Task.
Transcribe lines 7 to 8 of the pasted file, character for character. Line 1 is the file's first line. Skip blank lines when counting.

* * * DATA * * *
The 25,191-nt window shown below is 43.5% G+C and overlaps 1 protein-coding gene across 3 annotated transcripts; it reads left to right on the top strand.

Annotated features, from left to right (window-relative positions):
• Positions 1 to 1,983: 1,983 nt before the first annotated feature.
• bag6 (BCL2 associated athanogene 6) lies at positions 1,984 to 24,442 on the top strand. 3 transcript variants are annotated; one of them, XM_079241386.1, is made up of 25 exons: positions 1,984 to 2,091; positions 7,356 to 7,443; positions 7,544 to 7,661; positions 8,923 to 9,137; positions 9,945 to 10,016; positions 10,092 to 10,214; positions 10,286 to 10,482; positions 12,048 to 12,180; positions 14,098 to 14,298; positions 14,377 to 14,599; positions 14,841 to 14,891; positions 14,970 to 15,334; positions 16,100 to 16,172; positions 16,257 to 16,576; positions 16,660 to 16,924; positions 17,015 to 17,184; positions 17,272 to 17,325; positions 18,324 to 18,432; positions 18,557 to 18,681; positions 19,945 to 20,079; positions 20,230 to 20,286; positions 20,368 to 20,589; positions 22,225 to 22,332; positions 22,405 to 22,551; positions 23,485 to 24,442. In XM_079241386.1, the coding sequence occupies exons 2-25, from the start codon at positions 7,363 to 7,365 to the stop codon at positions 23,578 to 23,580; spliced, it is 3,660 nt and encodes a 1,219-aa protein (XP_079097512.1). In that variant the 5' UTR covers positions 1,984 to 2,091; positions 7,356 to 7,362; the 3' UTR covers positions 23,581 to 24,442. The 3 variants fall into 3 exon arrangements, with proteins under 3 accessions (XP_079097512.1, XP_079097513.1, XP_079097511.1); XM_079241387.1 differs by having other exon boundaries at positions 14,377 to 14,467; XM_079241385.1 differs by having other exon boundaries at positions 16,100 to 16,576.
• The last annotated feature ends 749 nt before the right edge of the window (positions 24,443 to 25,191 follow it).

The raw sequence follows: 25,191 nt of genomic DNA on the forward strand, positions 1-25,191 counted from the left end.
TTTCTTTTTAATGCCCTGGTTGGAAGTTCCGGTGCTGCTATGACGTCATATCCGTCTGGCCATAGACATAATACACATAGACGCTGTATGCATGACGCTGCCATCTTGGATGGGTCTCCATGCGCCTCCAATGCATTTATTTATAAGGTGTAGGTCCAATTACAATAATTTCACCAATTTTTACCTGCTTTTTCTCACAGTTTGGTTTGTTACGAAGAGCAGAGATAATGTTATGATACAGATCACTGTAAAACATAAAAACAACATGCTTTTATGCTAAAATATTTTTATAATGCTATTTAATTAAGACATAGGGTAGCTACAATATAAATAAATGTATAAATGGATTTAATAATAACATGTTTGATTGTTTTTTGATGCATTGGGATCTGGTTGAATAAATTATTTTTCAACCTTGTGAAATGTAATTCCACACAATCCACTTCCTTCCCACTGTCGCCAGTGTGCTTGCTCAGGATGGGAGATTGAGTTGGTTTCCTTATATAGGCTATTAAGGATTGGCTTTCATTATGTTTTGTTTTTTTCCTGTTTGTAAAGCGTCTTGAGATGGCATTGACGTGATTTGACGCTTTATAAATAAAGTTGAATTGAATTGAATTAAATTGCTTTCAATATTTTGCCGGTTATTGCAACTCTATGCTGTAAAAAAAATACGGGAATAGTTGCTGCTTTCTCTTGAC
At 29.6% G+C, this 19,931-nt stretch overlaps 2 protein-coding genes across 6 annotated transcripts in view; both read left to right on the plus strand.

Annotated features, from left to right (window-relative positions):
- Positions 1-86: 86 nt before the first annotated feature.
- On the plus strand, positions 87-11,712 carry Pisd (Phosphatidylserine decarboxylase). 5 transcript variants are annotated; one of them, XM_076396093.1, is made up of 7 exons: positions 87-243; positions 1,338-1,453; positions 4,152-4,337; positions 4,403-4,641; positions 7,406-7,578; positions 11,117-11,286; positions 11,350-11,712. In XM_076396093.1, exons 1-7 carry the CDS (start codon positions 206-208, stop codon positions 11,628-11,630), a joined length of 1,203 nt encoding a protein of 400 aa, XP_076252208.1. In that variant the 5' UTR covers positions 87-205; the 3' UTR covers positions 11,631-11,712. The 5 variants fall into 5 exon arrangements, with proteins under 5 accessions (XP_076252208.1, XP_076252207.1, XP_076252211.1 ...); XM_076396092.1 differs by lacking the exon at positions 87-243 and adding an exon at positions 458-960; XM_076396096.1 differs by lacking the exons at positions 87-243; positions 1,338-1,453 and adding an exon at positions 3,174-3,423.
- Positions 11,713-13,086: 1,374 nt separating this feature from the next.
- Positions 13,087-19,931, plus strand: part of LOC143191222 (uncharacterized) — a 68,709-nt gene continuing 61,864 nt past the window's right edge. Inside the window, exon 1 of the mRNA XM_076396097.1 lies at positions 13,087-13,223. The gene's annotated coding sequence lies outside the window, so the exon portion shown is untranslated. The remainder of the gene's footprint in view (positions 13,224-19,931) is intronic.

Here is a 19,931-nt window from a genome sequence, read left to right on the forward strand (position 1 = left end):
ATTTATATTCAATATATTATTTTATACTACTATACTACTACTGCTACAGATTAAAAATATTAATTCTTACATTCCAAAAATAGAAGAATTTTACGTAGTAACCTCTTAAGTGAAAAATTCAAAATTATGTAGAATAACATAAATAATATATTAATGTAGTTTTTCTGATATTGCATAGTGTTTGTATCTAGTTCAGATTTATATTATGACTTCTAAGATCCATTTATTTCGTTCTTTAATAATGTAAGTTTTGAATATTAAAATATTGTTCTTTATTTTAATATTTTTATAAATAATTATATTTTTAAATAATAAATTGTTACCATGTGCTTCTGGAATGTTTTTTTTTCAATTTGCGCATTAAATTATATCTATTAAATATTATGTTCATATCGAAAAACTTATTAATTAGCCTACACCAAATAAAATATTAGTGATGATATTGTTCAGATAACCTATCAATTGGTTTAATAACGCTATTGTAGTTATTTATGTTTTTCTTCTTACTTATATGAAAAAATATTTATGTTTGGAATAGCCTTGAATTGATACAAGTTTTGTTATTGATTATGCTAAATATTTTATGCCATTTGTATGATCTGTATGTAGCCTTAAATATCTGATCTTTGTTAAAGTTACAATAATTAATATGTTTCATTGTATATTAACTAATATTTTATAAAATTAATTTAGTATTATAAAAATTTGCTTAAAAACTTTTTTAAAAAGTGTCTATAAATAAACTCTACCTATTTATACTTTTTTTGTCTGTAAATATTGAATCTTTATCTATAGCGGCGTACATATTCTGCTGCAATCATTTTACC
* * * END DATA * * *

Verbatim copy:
TTTCTTTTTAATGCCCTGGTTGGAAGTTCCGGTGCTGCTATGACGTCATATCCGTCTGGCCATAGACATAATACACATAGACGCTGTATGCATGACGCTGCCATCTTGGATGGGTCTCCATGCGCCTCCAATGCATTTATTTATAAGGTGTAGGTCCAATTACAATAATTTCACCAATTTTTACCTGCTTTTTCTCACAGTTTGGTTTGTTACGAAGAGCAGAGATAATGTTATGATACAGATCACTGTAAAACATAAAAACAACATGCTTTTATGCTAAAATATTTTTATAATGCTATTTAATTAAGACATAGGGTAGCTACAATATAAATAAATGTATAAATGGATTTAATAATAACATGTTTGATTGTTTTTTGATGCATTGGGATCTGGTTGAATAAATTATTTTTCAACCTTGTGAAATGTAATTCCACACAATCCACTTCCTTCCCACTGTCGCCAGTGTGCTTGCTCAGGATGGGAGATTGAGTTGGTTTCCTTATATAGGCTATTAAGGATTGGCTTTCATTATGTTTTGTTTTTTTCCTGTTTGTAAAGCGTCTTGAGATGGCATTGACGTGATTTGACGCTTTATAAATAAAGTTGAATTGAATTGAATTAAATTGCTTTCAATATTTTGCCGGTTATTGCAACTCTATGCTGTAAAAAAAATACGGGAATAGTTGCTGCTTTCTCTTGAC
At 29.6% G+C, this 19,931-nt stretch overlaps 2 protein-coding genes across 6 annotated transcripts in view; both read left to right on the plus strand.